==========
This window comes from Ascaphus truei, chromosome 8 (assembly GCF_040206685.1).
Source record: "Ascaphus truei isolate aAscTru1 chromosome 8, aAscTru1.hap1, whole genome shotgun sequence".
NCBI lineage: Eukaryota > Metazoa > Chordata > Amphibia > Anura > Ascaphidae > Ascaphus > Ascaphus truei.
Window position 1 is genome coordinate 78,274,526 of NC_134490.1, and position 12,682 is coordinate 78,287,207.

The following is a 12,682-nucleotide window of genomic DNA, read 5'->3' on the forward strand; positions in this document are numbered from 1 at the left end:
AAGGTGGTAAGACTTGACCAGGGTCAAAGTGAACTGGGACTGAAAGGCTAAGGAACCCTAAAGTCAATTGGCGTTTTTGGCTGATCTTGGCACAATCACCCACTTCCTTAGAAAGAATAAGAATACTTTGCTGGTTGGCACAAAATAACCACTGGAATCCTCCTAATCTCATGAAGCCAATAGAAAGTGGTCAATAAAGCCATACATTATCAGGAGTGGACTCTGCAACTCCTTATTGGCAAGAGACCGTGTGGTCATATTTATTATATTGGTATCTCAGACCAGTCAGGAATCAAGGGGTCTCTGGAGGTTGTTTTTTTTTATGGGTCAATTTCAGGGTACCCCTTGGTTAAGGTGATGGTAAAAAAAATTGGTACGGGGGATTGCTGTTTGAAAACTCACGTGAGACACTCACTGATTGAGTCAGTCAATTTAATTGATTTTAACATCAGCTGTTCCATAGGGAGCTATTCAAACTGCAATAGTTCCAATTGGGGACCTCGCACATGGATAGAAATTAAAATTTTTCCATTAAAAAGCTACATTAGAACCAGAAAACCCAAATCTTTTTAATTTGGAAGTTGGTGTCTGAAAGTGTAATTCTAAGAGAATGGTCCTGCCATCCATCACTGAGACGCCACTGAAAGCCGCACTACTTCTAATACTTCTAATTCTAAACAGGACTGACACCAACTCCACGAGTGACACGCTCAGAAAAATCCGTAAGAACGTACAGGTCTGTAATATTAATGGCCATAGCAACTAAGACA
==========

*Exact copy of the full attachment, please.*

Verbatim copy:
This window comes from Ascaphus truei, chromosome 8 (assembly GCF_040206685.1).
Source record: "Ascaphus truei isolate aAscTru1 chromosome 8, aAscTru1.hap1, whole genome shotgun sequence".
NCBI lineage: Eukaryota > Metazoa > Chordata > Amphibia > Anura > Ascaphidae > Ascaphus > Ascaphus truei.
Window position 1 is genome coordinate 78,274,526 of NC_134490.1, and position 12,682 is coordinate 78,287,207.

The following is a 12,682-nucleotide window of genomic DNA, read 5'->3' on the forward strand; positions in this document are numbered from 1 at the left end:
AAGGTGGTAAGACTTGACCAGGGTCAAAGTGAACTGGGACTGAAAGGCTAAGGAACCCTAAAGTCAATTGGCGTTTTTGGCTGATCTTGGCACAATCACCCACTTCCTTAGAAAGAATAAGAATACTTTGCTGGTTGGCACAAAATAACCACTGGAATCCTCCTAATCTCATGAAGCCAATAGAAAGTGGTCAATAAAGCCATACATTATCAGGAGTGGACTCTGCAACTCCTTATTGGCAAGAGACCGTGTGGTCATATTTATTATATTGGTATCTCAGACCAGTCAGGAATCAAGGGGTCTCTGGAGGTTGTTTTTTTTTATGGGTCAATTTCAGGGTACCCCTTGGTTAAGGTGATGGTAAAAAAAATTGGTACGGGGGATTGCTGTTTGAAAACTCACGTGAGACACTCACTGATTGAGTCAGTCAATTTAATTGATTTTAACATCAGCTGTTCCATAGGGAGCTATTCAAACTGCAATAGTTCCAATTGGGGACCTCGCACATGGATAGAAATTAAAATTTTTCCATTAAAAAGCTACATTAGAACCAGAAAACCCAAATCTTTTTAATTTGGAAGTTGGTGTCTGAAAGTGTAATTCTAAGAGAATGGTCCTGCCATCCATCACTGAGACGCCACTGAAAGCCGCACTACTTCTAATACTTCTAATTCTAAACAGGACTGACACCAACTCCACGAGTGACACGCTCAGAAAAATCCGTAAGAACGTACAGGTCTGTAATATTAATGGCCATAGCAACTAAGACA